Top 5 Takeaways

  1. Prevalence of Smoking: In 2021, 12.1% of women reported smoking before pregnancy, 5.4% during pregnancy, and 7.2% postpartum. Smoking cessation during pregnancy was reported by 56.1% of those who smoked before.
  2. Variability by Demographics: Smoking rates varied significantly by demographic factors and jurisdictions, with the highest rates before pregnancy in West Virginia (20.2%) and during pregnancy in Maine (11.0%).
  3. Health Care Provider Inquiries: High rates of healthcare inquiries about smoking were reported during prenatal visits (93.7%), but significantly fewer women (57.3%) were asked about smoking during postpartum checkups.
  4. Impact of Interventions: Evidence-based strategies such as public health campaigns and smoke-free policies have been effective in reducing smoking rates among pregnant women, demonstrating the importance of sustained tobacco control measures.
  5. Recommendations for Practice: Routine assessment of smoking behavior by health care providers can improve cessation support and should be integrated consistently throughout pre-pregnancy, pregnancy, and postpartum care.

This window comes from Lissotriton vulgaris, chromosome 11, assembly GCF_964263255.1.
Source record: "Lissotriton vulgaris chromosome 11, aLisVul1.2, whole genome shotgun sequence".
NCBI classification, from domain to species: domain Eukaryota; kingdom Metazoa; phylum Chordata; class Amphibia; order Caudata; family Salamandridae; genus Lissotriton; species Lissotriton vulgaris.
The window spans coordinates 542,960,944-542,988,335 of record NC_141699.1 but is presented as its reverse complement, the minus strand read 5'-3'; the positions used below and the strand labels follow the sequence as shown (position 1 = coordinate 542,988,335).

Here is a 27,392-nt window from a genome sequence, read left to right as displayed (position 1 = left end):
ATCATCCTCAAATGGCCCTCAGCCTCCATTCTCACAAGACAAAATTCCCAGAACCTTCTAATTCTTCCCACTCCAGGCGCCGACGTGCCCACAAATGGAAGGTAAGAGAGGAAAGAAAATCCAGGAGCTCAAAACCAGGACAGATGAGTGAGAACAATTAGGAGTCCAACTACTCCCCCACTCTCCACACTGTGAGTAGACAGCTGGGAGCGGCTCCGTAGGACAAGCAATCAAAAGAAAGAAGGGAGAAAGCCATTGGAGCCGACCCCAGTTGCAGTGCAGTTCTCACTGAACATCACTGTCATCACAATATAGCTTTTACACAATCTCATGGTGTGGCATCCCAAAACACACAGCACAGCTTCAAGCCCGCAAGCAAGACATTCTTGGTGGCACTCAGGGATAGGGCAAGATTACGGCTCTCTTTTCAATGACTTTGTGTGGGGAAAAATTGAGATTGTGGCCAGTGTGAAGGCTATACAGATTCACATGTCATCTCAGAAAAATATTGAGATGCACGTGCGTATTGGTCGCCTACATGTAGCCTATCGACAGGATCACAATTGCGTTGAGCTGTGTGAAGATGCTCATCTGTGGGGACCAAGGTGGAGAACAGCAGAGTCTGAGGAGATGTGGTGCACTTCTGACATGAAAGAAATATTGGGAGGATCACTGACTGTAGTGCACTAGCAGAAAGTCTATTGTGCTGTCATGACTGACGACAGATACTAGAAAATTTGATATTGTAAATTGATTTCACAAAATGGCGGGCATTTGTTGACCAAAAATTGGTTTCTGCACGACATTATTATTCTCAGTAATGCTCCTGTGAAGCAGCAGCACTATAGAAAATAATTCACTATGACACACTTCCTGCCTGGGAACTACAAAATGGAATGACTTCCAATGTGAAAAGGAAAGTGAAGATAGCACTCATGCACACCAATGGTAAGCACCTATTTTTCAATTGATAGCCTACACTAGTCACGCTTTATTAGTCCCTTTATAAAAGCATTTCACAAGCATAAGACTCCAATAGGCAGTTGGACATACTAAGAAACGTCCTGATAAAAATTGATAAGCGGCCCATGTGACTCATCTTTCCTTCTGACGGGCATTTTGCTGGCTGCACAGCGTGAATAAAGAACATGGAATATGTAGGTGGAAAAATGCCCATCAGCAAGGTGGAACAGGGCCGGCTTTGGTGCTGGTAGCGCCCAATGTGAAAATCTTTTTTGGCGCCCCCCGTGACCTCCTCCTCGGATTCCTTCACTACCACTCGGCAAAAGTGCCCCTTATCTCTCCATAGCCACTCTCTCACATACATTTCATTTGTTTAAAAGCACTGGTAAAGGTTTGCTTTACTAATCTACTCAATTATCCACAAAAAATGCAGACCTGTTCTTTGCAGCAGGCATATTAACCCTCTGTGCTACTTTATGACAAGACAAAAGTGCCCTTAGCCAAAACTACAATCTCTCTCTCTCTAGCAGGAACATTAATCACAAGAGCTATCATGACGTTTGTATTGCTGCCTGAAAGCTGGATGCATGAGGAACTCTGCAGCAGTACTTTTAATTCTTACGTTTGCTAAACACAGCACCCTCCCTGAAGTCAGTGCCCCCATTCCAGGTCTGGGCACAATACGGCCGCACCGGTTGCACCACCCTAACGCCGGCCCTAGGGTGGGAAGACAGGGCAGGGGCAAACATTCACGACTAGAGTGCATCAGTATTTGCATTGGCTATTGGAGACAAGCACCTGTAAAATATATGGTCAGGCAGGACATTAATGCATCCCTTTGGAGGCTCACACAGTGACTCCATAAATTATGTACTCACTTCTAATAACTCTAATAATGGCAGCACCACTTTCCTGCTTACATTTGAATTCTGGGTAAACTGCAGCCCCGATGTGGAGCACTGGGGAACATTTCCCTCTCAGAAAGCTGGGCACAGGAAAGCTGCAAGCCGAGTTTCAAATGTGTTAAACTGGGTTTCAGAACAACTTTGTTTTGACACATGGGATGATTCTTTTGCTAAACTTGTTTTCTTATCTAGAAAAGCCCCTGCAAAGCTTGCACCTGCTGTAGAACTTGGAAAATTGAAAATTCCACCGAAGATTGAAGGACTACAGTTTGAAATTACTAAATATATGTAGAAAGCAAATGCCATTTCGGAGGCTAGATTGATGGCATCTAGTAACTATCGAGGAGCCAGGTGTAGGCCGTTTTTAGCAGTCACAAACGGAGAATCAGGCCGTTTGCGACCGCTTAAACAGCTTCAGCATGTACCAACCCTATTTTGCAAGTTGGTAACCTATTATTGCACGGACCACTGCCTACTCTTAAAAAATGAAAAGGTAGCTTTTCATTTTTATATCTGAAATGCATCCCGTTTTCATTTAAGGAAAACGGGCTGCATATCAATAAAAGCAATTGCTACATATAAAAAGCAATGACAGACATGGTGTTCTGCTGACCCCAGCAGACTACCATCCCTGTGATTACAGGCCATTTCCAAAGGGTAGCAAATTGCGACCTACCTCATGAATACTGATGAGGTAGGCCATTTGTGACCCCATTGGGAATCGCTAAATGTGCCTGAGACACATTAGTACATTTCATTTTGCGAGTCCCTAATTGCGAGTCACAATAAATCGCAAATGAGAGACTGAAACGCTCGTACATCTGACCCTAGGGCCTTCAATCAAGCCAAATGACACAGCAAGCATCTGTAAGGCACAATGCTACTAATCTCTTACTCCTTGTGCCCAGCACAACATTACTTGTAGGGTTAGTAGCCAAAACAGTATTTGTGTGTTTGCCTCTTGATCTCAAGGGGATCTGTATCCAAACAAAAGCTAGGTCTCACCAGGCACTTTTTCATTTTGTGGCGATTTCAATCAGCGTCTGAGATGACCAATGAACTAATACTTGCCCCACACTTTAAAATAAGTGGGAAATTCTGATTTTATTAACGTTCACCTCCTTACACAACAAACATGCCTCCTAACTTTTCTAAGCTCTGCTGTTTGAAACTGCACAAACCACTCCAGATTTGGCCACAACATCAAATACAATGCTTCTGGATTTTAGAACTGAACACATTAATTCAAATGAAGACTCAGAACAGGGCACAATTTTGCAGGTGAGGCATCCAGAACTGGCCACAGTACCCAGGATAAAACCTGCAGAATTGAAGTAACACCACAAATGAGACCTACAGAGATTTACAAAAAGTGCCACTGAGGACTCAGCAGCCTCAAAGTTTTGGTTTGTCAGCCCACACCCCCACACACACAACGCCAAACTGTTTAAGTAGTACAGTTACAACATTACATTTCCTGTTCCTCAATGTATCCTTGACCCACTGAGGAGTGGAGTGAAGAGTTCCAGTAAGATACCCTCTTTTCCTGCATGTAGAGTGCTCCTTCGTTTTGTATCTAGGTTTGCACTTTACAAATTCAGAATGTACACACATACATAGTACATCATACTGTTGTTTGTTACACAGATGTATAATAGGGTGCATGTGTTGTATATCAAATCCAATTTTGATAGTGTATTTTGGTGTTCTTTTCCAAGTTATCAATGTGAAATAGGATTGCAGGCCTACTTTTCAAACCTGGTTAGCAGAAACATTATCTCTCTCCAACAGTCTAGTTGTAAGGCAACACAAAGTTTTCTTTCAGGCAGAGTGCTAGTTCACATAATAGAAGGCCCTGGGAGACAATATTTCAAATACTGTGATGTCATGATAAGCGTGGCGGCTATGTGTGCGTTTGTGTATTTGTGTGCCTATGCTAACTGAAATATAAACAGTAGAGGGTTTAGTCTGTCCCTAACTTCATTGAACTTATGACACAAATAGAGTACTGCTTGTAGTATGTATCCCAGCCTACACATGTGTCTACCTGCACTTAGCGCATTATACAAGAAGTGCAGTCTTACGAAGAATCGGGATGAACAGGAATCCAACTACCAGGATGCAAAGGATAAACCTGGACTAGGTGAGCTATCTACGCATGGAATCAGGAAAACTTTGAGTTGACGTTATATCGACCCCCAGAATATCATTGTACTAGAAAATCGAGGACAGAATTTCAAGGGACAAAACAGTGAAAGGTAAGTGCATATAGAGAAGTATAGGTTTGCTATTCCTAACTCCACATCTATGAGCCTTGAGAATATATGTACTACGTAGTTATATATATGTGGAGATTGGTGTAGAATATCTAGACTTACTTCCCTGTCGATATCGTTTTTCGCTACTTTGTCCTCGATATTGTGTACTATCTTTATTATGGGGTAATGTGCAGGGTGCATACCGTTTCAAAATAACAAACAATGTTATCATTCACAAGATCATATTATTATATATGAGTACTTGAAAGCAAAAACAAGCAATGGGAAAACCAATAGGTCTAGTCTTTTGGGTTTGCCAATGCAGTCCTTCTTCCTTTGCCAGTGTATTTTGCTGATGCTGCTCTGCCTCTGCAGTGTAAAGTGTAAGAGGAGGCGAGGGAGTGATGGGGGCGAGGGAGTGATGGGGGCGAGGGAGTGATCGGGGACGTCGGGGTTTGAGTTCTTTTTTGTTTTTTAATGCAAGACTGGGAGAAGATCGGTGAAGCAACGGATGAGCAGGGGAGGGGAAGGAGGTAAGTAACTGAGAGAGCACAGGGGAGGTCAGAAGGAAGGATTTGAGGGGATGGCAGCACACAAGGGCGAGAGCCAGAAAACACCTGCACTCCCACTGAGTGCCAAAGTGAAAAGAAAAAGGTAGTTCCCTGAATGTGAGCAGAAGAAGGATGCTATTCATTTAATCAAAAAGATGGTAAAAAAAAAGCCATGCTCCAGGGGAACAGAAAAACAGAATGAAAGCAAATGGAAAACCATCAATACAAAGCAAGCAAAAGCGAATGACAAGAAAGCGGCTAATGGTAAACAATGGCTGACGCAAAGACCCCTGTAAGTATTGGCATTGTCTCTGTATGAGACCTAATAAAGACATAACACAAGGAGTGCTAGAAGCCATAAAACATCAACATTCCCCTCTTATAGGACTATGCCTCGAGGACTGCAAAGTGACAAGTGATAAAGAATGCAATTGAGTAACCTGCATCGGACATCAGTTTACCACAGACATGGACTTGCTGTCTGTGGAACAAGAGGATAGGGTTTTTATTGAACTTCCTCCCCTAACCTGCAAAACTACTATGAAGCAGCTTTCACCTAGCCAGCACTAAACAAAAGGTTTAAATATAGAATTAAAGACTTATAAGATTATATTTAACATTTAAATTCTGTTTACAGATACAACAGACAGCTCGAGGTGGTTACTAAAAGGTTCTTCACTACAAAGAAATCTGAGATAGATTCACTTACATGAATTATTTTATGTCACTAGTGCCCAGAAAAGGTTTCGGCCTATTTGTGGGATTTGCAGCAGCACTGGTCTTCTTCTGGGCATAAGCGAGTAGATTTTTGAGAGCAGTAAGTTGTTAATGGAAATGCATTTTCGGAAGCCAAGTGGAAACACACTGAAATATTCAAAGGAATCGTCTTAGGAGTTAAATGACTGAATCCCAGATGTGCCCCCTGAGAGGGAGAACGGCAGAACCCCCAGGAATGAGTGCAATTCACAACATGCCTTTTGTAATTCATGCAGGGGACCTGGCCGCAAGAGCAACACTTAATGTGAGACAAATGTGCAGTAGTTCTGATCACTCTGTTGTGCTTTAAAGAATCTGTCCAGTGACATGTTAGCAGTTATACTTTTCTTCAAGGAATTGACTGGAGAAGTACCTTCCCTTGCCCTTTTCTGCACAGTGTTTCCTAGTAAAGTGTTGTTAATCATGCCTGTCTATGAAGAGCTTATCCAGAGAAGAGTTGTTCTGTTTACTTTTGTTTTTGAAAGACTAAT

Original Article Author and Citation

Corresponding Author

Shanna Cox, MSPH,

Suggested Citation

Kipling L, Bombard J, Wang X, Cox S. Cigarette Smoking Among Pregnant Women During the Perinatal Period: Prevalence and Health Care Provider Inquiries — Pregnancy Risk Assessment Monitoring System, United States, 2021. MMWR Morb Mortal Wkly Rep 2024;73(17):393–398. DOI:


This report highlights the continued challenge of cigarette smoking among pregnant women in the U.S., noting varying prevalence across different states and demographic groups. It underscores the critical role of health care providers in addressing this issue through consistent screening and intervention.


Data was analyzed from the 2021 Pregnancy Risk Assessment Monitoring System (PRAMS), covering self-reported smoking behaviors before, during, and after pregnancy, including inquiries by healthcare providers at different stages of care.


The findings indicate a need for more consistent healthcare provider involvement in smoking cessation, particularly during the postpartum period, to sustain the gains made during pregnancy and support long-term cessation.


Enhanced and consistent screening for smoking by healthcare providers throughout the perinatal period is essential for reducing smoking rates among pregnant and postpartum women and mitigating risks to maternal and infant health.

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